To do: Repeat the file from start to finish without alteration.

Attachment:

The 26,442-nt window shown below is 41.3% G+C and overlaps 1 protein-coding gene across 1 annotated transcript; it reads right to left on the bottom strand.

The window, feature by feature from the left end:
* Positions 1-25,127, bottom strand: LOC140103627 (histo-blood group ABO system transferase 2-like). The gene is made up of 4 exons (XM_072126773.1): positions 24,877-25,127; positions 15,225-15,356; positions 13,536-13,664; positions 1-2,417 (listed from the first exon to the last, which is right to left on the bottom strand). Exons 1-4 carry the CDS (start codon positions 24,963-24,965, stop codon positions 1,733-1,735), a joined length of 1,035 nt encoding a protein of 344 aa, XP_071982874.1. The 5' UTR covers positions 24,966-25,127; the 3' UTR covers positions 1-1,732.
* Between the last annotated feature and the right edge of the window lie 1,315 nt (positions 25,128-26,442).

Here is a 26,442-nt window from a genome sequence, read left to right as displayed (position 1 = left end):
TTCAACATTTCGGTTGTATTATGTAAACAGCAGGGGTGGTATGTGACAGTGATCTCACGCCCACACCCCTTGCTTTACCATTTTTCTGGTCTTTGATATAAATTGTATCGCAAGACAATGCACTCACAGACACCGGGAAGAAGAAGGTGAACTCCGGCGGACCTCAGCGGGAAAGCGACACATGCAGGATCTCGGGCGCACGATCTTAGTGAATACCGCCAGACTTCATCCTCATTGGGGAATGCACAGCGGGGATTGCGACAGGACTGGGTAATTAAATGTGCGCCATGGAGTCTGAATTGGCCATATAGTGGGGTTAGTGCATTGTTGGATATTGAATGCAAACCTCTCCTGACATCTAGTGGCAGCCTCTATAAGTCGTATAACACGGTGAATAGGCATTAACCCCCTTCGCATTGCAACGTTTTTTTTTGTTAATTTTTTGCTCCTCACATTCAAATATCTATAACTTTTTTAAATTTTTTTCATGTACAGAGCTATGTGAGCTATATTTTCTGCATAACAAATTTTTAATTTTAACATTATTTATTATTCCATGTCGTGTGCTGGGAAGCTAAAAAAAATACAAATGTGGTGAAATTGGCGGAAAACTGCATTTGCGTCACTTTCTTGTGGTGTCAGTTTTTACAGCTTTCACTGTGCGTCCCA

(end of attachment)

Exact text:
The 26,442-nt window shown below is 41.3% G+C and overlaps 1 protein-coding gene across 1 annotated transcript; it reads right to left on the bottom strand.

The window, feature by feature from the left end:
* Positions 1-25,127, bottom strand: LOC140103627 (histo-blood group ABO system transferase 2-like). The gene is made up of 4 exons (XM_072126773.1): positions 24,877-25,127; positions 15,225-15,356; positions 13,536-13,664; positions 1-2,417 (listed from the first exon to the last, which is right to left on the bottom strand). Exons 1-4 carry the CDS (start codon positions 24,963-24,965, stop codon positions 1,733-1,735), a joined length of 1,035 nt encoding a protein of 344 aa, XP_071982874.1. The 5' UTR covers positions 24,966-25,127; the 3' UTR covers positions 1-1,732.
* Between the last annotated feature and the right edge of the window lie 1,315 nt (positions 25,128-26,442).

Here is a 26,442-nt window from a genome sequence, read left to right as displayed (position 1 = left end):
TTCAACATTTCGGTTGTATTATGTAAACAGCAGGGGTGGTATGTGACAGTGATCTCACGCCCACACCCCTTGCTTTACCATTTTTCTGGTCTTTGATATAAATTGTATCGCAAGACAATGCACTCACAGACACCGGGAAGAAGAAGGTGAACTCCGGCGGACCTCAGCGGGAAAGCGACACATGCAGGATCTCGGGCGCACGATCTTAGTGAATACCGCCAGACTTCATCCTCATTGGGGAATGCACAGCGGGGATTGCGACAGGACTGGGTAATTAAATGTGCGCCATGGAGTCTGAATTGGCCATATAGTGGGGTTAGTGCATTGTTGGATATTGAATGCAAACCTCTCCTGACATCTAGTGGCAGCCTCTATAAGTCGTATAACACGGTGAATAGGCATTAACCCCCTTCGCATTGCAACGTTTTTTTTTGTTAATTTTTTGCTCCTCACATTCAAATATCTATAACTTTTTTAAATTTTTTTCATGTACAGAGCTATGTGAGCTATATTTTCTGCATAACAAATTTTTAATTTTAACATTATTTATTATTCCATGTCGTGTGCTGGGAAGCTAAAAAAAATACAAATGTGGTGAAATTGGCGGAAAACTGCATTTGCGTCACTTTCTTGTGGTGTCAGTTTTTACAGCTTTCACTGTGCGTCCCA